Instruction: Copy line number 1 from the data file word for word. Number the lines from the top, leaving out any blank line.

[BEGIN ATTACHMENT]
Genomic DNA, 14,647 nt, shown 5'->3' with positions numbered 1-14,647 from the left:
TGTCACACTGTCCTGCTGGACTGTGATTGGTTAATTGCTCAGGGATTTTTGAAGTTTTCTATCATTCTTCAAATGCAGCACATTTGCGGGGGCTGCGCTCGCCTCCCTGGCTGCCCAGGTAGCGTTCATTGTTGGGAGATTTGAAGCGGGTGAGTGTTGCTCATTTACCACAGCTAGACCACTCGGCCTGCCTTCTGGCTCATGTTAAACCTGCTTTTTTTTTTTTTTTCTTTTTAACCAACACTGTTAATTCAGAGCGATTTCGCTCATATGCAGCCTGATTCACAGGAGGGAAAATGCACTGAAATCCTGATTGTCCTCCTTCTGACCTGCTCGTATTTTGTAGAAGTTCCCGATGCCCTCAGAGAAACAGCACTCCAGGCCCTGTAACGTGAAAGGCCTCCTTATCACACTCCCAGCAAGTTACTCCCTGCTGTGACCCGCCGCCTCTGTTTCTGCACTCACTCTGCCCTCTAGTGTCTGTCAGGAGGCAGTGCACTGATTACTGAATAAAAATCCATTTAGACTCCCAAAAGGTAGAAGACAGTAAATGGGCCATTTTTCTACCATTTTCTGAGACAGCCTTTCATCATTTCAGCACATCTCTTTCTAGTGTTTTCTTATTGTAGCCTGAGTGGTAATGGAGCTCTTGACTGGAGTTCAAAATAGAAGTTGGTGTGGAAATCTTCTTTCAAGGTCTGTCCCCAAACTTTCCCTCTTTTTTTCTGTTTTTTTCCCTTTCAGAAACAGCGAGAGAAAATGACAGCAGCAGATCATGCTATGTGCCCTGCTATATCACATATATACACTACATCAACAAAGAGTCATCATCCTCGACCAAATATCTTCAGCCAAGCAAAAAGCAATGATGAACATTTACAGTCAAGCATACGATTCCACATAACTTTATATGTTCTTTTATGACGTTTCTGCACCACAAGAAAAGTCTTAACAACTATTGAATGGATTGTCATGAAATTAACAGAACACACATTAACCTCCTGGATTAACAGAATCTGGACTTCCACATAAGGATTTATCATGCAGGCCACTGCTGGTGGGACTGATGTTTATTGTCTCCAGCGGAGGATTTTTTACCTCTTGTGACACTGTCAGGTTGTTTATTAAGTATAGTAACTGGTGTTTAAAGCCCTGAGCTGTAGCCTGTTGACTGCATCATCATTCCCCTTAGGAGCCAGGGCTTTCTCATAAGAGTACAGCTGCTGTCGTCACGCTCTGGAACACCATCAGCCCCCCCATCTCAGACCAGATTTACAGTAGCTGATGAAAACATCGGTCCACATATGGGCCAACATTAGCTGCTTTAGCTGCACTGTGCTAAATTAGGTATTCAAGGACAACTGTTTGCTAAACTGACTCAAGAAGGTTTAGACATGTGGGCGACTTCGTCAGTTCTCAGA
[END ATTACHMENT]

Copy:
Genomic DNA, 14,647 nt, shown 5'->3' with positions numbered 1-14,647 from the left: